The Grand Canyon

Grand Canyon with Phantom Ranch

The Grand Canyon with Phantom Ranch center right

On our return to Utah from the Mesa Easter Pageant, we stopped at the Grand Canyon. The Canyon is 277 river miles long, is up to 18 miles wide, and a mile deep. It tells of geological processes in a unique combination of size, color, and dazzling erosional forms. There is a fascinating variety of plants and animals, from the desert next to the Colorado River deep in the canyon to the forests atop its North Rim.

The Making Of The Grand Canyon

The Colorado River flowed across the Colorado Plateau on its way from the Rocky Mountains to the Gulf of California. Each rain washed sparsely vegetated desert soils into the river.

A steep gradient and heavy sediment loads created a powerful tool for erosion. The river’s volume varied seasonally and over time. As the last ice age ended, the flow may have been 10 times today’s volume.

As the river cuts down, the canyon deepens. Tributaries erode into the canyon’s sides, increasing its width. Erosion carves faster into the softer rock layers, undermining harder layers above. With no foundation these layers collapse, forming the cliffs and slopes profile of the canyon. Erosion wears away the ridges separating adjacent side canyons, leaving buttes and pinnacles.

Grand Canyon

Revealed strata preserve a lengthy, although incomplete, record of Earth's history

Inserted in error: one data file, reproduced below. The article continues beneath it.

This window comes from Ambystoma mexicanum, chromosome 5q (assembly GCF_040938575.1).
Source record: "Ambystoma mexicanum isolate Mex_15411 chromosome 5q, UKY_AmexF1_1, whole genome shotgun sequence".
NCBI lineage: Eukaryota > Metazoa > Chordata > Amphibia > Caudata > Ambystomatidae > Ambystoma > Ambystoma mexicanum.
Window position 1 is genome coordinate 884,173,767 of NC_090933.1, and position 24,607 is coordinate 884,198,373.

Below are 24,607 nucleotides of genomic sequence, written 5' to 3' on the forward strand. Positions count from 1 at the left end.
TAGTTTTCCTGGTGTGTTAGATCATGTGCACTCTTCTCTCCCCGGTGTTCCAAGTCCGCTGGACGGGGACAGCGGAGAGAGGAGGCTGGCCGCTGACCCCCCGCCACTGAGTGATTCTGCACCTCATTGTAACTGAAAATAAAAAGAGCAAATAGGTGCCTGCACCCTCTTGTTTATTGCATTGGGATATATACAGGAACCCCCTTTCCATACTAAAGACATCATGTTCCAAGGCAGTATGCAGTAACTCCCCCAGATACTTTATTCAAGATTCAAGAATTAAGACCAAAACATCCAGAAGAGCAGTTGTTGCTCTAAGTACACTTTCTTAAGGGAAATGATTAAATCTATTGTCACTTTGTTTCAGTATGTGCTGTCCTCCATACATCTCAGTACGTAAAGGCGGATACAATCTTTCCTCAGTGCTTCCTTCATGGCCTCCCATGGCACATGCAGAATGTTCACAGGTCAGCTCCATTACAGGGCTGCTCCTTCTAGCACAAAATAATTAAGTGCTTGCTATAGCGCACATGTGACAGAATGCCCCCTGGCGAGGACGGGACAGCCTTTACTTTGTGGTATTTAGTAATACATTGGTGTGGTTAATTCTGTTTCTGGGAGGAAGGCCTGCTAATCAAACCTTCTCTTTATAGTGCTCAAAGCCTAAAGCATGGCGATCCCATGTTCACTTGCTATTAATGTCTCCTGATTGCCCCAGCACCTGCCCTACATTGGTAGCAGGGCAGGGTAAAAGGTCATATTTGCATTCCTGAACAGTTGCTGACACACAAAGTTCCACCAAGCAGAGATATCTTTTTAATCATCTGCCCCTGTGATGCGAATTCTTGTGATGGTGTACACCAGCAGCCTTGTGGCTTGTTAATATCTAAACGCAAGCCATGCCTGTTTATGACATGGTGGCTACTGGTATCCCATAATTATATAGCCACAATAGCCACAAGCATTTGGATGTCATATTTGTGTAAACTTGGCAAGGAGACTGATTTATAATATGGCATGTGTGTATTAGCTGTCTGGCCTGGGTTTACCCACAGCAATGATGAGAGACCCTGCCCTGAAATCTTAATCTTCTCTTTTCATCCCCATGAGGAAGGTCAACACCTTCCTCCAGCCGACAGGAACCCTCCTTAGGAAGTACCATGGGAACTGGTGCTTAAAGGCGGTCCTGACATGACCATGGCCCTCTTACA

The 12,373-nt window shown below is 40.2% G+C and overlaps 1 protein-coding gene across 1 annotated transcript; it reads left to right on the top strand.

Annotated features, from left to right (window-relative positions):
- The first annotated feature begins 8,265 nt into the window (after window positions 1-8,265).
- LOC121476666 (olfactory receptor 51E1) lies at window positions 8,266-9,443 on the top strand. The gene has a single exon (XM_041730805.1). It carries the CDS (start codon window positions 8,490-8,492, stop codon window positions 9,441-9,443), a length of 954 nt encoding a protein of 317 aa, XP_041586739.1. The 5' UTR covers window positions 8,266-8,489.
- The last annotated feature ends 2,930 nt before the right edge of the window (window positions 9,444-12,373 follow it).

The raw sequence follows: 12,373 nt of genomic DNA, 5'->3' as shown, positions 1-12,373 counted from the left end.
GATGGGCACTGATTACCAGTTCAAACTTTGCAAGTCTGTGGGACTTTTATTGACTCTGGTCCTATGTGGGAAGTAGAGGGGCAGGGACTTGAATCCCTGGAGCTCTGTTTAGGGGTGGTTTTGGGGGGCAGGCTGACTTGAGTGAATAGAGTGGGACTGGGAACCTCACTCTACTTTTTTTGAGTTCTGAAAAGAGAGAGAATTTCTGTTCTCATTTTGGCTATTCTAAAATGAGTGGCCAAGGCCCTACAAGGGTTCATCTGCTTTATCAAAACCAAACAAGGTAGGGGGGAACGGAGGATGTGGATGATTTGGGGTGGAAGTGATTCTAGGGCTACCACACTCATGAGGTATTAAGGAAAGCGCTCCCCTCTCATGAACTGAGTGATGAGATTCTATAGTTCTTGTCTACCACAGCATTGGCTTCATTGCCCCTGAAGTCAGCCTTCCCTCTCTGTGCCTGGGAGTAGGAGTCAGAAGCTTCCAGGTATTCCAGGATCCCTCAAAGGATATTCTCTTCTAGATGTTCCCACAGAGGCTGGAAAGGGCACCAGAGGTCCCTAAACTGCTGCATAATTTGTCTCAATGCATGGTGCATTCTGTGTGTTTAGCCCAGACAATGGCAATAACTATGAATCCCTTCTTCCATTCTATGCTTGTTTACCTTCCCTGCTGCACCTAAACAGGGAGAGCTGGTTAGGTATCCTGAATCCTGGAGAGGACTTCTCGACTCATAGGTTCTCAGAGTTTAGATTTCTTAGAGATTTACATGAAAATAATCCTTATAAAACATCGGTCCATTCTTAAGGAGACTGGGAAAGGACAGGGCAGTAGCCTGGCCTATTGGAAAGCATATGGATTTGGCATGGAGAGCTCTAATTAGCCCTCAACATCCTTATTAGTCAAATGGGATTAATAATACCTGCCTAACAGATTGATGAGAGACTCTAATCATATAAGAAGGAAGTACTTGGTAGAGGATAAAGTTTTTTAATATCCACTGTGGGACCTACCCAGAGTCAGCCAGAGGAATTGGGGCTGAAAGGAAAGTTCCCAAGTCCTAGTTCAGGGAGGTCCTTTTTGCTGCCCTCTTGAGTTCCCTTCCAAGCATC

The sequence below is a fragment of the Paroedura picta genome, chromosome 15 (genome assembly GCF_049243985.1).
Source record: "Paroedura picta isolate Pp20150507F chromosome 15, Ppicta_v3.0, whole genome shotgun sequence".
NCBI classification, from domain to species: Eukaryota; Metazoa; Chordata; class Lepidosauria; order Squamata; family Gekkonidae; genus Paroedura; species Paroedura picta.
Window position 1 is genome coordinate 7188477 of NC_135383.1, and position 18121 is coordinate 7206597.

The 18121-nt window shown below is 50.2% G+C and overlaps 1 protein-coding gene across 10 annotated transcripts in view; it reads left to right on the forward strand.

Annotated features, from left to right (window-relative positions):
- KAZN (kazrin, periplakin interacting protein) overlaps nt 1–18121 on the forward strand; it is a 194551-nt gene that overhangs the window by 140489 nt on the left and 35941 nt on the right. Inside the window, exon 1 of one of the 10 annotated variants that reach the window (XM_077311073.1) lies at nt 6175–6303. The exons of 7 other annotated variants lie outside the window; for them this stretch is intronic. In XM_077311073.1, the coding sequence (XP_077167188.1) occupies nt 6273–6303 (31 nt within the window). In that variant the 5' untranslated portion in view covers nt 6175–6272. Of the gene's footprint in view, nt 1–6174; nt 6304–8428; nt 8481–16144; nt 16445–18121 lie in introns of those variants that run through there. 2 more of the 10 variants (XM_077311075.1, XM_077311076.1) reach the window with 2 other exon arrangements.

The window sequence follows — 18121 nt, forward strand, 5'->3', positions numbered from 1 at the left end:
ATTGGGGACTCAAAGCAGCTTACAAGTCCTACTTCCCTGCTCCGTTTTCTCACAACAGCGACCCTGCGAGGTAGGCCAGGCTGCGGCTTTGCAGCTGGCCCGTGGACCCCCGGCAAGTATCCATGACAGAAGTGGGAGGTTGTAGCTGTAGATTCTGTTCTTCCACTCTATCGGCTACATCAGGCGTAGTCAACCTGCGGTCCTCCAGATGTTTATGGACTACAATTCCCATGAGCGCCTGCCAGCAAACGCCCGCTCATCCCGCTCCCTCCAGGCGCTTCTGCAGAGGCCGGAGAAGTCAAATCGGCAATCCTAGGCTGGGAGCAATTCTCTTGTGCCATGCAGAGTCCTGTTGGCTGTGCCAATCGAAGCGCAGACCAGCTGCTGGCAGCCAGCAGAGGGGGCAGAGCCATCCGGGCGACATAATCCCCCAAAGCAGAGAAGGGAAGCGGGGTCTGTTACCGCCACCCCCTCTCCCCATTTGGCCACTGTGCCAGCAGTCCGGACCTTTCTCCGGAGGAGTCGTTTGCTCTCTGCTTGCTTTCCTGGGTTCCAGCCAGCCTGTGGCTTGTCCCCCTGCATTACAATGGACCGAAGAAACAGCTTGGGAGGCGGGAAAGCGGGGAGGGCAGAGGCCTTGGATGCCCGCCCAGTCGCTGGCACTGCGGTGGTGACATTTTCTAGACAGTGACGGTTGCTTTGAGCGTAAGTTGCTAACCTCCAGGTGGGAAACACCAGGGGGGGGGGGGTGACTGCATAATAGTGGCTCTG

Grand Canyon Vista with Phantom Ranch and Kaibab_Bridge

Grand Canyon Vista with Phantom Ranch and Kaibab_Bridge

Grand Canyon Kaibab Bridge

Grand Canyon Kaibab Bridge

Grand Canyon visitors

Grand Canyon visitors enjoying the magnificence of their surroundings

Jill at the Grand Canyon

Jill at the Grand Canyon

Grand Canyon Colorado River from the South Rim

Grand Canyon Colorado River from the South Rim

Bright Angel Trail

The most popular trail into the canyon begins west of the Bright Angel Lodge on the South Rim. The trailhead elevation is 6,785 feet and descends 4,380 feet to the Colorado River. The Bright Angel Trail offers wonderful views all along the trail. It has an average grade of 10% along its entire length. At trail’s end, the River Trail continues another 2 miles to the Bright Angel Campground and Phantom Ranch.

Hazards hikers can encounter along the Bright Angel Trail include dehydration, sudden rainstorms, flash flooding, loose footing, bootpacked ice, rockfall, encounters with wildlife, and extreme heat. At the Colorado River, additional hazards include hypothermia (due to the river’s consistently cold temperatures), trauma (due to collisions with boulders in rapids), and drowning.

We decided to walk for just a half-hour down the trail.

Grand Canyon group shot

Along the Bright Angel Trail: Jill, Bryson, Paul, Sarah, Derek, Jake, and Rick

Bright Angel Trail

Along the Bright Angel Trail: Derek carrying Bryson, Sarah, Jill, and Paul

Jill on the Bright Angel Trail

The end, or the beginning, of the Bright Angel Trail

Jill pausing for a photograph on the Bright Angel Trail

Jill pausing for a photograph on the Bright Angel Trail

Grand Canyon Family Photographs

Click on the links to view the family pictures shot at the Grand Canyon.

Colorado River from the South Rim of the The Grand Canyon

Colorado River from the South Rim of the the Grand Canyon

Sources

  • National Park Service Grand Canyon brochure
  • National Park Service Grand Canyon Guide & Maps
  • Wikipedia Bright Angel Trail

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Comments

  1. Those photos are excellent, what camera are you using?
    I can feel the extreme heat, good thing you guys can still smile, and it’s beautiful.

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